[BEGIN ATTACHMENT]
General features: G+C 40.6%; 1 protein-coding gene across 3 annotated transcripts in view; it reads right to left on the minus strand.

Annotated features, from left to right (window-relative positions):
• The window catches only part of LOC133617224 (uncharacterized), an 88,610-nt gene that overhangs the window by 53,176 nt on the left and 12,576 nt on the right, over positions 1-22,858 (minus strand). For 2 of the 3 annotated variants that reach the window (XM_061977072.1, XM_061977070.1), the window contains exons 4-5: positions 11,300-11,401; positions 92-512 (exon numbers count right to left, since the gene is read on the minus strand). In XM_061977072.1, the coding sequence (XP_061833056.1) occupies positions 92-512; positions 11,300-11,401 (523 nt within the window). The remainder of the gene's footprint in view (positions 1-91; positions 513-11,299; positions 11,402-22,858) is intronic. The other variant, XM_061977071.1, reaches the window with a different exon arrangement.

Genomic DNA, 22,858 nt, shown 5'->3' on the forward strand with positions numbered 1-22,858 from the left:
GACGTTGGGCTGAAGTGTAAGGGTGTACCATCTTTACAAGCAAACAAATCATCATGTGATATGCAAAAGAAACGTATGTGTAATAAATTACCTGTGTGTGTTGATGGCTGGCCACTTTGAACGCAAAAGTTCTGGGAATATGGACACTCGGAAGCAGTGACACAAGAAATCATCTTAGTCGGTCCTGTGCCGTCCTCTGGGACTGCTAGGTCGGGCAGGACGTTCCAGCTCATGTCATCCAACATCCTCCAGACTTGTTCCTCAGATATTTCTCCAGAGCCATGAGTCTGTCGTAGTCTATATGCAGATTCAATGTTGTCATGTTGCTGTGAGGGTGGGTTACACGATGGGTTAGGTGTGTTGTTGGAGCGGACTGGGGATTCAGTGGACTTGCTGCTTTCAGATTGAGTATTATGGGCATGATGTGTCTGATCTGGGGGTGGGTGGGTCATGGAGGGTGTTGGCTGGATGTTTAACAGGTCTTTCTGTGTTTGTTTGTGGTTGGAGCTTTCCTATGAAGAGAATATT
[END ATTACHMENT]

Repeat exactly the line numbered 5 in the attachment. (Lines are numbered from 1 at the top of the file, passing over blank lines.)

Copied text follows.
GACGTTGGGCTGAAGTGTAAGGGTGTACCATCTTTACAAGCAAACAAATCATCATGTGATATGCAAAAGAAACGTATGTGTAATAAATTACCTGTGTGTGTTGATGGCTGGCCACTTTGAACGCAAAAGTTCTGGGAATATGGACACTCGGAAGCAGTGACACAAGAAATCATCTTAGTCGGTCCTGTGCCGTCCTCTGGGACTGCTAGGTCGGGCAGGACGTTCCAGCTCATGTCATCCAACATCCTCCAGACTTGTTCCTCAGATATTTCTCCAGAGCCATGAGTCTGTCGTAGTCTATATGCAGATTCAATGTTGTCATGTTGCTGTGAGGGTGGGTTACACGATGGGTTAGGTGTGTTGTTGGAGCGGACTGGGGATTCAGTGGACTTGCTGCTTTCAGATTGAGTATTATGGGCATGATGTGTCTGATCTGGGGGTGGGTGGGTCATGGAGGGTGTTGGCTGGATGTTTAACAGGTCTTTCTGTGTTTGTTTGTGGTTGGAGCTTTCCTATGAAGAGAATATT